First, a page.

FREQUENTLY ASKED QUESTIONS

Q: How do I operate the Condar Fireplace?

A: Just light your fire as you normally do and every thing else is automatic. No need to worry about turning the unit on or off.


Q: What if the power goes out?

A: Your fireplace will operate as a normal fireplace, but without any of the added benefits of the Replenum. When the power is restored, the Replenum will return to its normal automatic mode.


Q: Can I use my Condar Fireplace for ventilation, without burning a fire?

A: Yes. Look at our options page at www.CondarFireplaces.com for information about the Ventilation Timer.


Q: How does the Condar Fireplace prevent "back drafting" of wood smoke?

A: Condar Fireplaces prevent "back drafting" in two ways.

1.) Today's houses are so tightly constructed that lack of enough fresh air is the principal reason many wood-burning fireplaces "back draft." The Replenum heat recovery ventilator automatically provides the necessary make-up air.

2.) In addition to providing make-up air, the Condar Fireplace also has a powerful draft induction fan. This fan gives smoke a "boost" up the chimney, and helps to prevent other exhaust fans in your home from pulling smoke into the room.


Q: What maintenance should I expect to do?

A: About once a year, when you have your normal chimney cleaning done by a chimney sweep, the air filter should be checked and replaced, if necessary. The sweep should also clean the blades on the draft inducer. It's quick and simple.


Q: Can an ordinary builder install a Condar fireplace?

A: Yes. The manual guides your builder step by step through the installation. The only special tool he may need is a simple vane anemometer (we have 2 types available) for balancing the system. If there are questions, call Condar or send an e-mail for a fast answer.


Q: Can I use a vented gas log set in my Condar Fireplace?

A: Definitely - and it improves your gas logs two ways. First, gas logs typically burn more than 60,000 BTUs of heat an hour, sending most of the heat up the chimney. The Replenum in a Condar Fireplace reclaims a significant amount of the lost heat, returning it to the room as warmed fresh air. Second, insuring positive draft with vented gas logs is critical, because insufficient draft up the chimney often allows soot from gas fires to spread into your room.


Q: Can I run the warm air duct to another room in the house?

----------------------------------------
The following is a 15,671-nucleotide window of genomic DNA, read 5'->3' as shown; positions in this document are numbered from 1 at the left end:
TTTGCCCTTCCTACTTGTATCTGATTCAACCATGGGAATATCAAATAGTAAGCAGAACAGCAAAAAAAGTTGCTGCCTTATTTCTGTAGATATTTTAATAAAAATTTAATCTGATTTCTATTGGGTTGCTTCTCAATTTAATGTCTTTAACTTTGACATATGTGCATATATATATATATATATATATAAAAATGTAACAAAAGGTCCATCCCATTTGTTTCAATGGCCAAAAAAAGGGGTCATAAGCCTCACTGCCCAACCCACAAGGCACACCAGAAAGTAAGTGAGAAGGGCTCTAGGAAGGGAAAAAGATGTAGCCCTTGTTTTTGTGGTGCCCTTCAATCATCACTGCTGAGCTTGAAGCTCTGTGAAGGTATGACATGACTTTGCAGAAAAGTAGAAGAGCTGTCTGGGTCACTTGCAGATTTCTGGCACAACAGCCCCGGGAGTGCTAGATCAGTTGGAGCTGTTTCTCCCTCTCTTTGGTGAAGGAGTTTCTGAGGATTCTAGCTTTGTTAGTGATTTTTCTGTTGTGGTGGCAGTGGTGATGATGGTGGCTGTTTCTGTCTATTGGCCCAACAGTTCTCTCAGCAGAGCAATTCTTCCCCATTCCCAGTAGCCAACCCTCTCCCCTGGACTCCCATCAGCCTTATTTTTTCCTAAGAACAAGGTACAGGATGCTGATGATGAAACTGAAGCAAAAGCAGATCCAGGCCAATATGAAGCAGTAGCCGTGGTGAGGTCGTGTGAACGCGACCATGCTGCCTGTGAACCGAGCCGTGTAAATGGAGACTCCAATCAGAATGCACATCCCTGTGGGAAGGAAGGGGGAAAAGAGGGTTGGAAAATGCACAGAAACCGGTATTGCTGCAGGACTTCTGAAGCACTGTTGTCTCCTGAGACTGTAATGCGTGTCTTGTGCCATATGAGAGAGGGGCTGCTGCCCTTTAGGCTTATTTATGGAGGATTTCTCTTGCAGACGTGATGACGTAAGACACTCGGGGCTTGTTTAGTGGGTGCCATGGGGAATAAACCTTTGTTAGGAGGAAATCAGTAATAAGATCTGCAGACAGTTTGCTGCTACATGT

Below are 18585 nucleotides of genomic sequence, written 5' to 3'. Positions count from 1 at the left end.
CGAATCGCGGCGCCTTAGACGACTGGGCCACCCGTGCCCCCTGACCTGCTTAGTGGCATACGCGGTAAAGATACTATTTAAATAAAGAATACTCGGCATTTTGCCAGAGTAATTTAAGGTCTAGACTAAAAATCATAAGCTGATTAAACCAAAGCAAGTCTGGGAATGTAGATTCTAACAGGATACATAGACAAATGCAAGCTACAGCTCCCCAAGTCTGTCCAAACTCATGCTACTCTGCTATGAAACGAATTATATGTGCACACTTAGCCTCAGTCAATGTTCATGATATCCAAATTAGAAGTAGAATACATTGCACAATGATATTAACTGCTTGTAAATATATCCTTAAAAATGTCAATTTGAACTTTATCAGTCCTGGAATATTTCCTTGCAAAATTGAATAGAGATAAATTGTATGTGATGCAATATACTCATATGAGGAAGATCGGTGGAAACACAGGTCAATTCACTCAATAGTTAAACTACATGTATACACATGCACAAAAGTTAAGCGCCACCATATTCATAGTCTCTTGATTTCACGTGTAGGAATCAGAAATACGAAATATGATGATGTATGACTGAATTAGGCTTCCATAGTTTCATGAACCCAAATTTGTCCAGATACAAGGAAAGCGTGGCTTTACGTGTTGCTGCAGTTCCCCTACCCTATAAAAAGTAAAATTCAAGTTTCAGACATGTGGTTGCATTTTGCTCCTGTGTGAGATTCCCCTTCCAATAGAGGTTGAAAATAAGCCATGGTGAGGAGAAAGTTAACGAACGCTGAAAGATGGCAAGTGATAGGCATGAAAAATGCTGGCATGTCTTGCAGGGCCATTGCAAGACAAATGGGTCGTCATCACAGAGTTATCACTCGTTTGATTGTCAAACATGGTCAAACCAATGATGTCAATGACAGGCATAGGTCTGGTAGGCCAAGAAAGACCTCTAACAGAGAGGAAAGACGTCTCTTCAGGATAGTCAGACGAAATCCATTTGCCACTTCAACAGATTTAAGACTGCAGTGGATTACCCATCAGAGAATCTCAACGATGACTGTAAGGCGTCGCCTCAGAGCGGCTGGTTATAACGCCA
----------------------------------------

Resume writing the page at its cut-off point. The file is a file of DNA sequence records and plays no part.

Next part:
A: Yes. Simply follow the few simple guidelines in the installation manual and maintain specified minimum distances to combustibles.


Q: Will more creosote form in the flue because of heat reclaimed from the exhaust?

A: No. In practice you'll usually have less creosote build-up, thanks to increased velocity of the smoke from the Replenum's powerful draft inducer.


Q: What do you mean by "net energy gain" from a fireplace equipped with a Replenum Ventilator?

A: Although there is great variation in the design and effectiveness of fireplaces, it is generally accepted that the average open fireplace has a net energy loss when it is burned. That is, the fireplace uses more energy than it produces. This is due to the fact that an open fireplace is drawing heated room air into the fire and up the chimney, which is then being replaced (through leaks and cracks in the building) with unheated outside air. The amount of heat that the fireplace adds to the structure is usually less than the amount of heat that it will take to warm the incoming air to feed the fire. This results in the home using more energy when the fireplace is used, even though the fireplace will make some apparent heat when you sit in front of it.

The Replenum Heat Recovery Ventilator changes this equation in two ways. First, the Replenum balances the amount of air going up the chimney with an equal amount of fresh air from the outside, so leakage into the building is not increased by the use of the fireplace. Secondly, the fresh air that the Replenum supplies is heated by the waste heat in the chimney so that it is always warmer than the room air that is being exhausted up the chimney.

As an example; in a typical fire, the fireplace may be exhausting 100 cubic feet per minute of 70 degree room air. Without a Replenum Ventilator, 100 cubic feet of outside air must leak into the house and be heated back to room temperature. With the Replenum Ventilator, 100 cubic feet of fresh air is automatically introduced through the ventilator's ductwork, but this fresh air is preheated to a temperature between 100 and 130 degrees (depending on the outside temperature and the intensity of the fire). This means that the fireplace is always contributing more heat to the home than it is using, resulting in a net energy gain.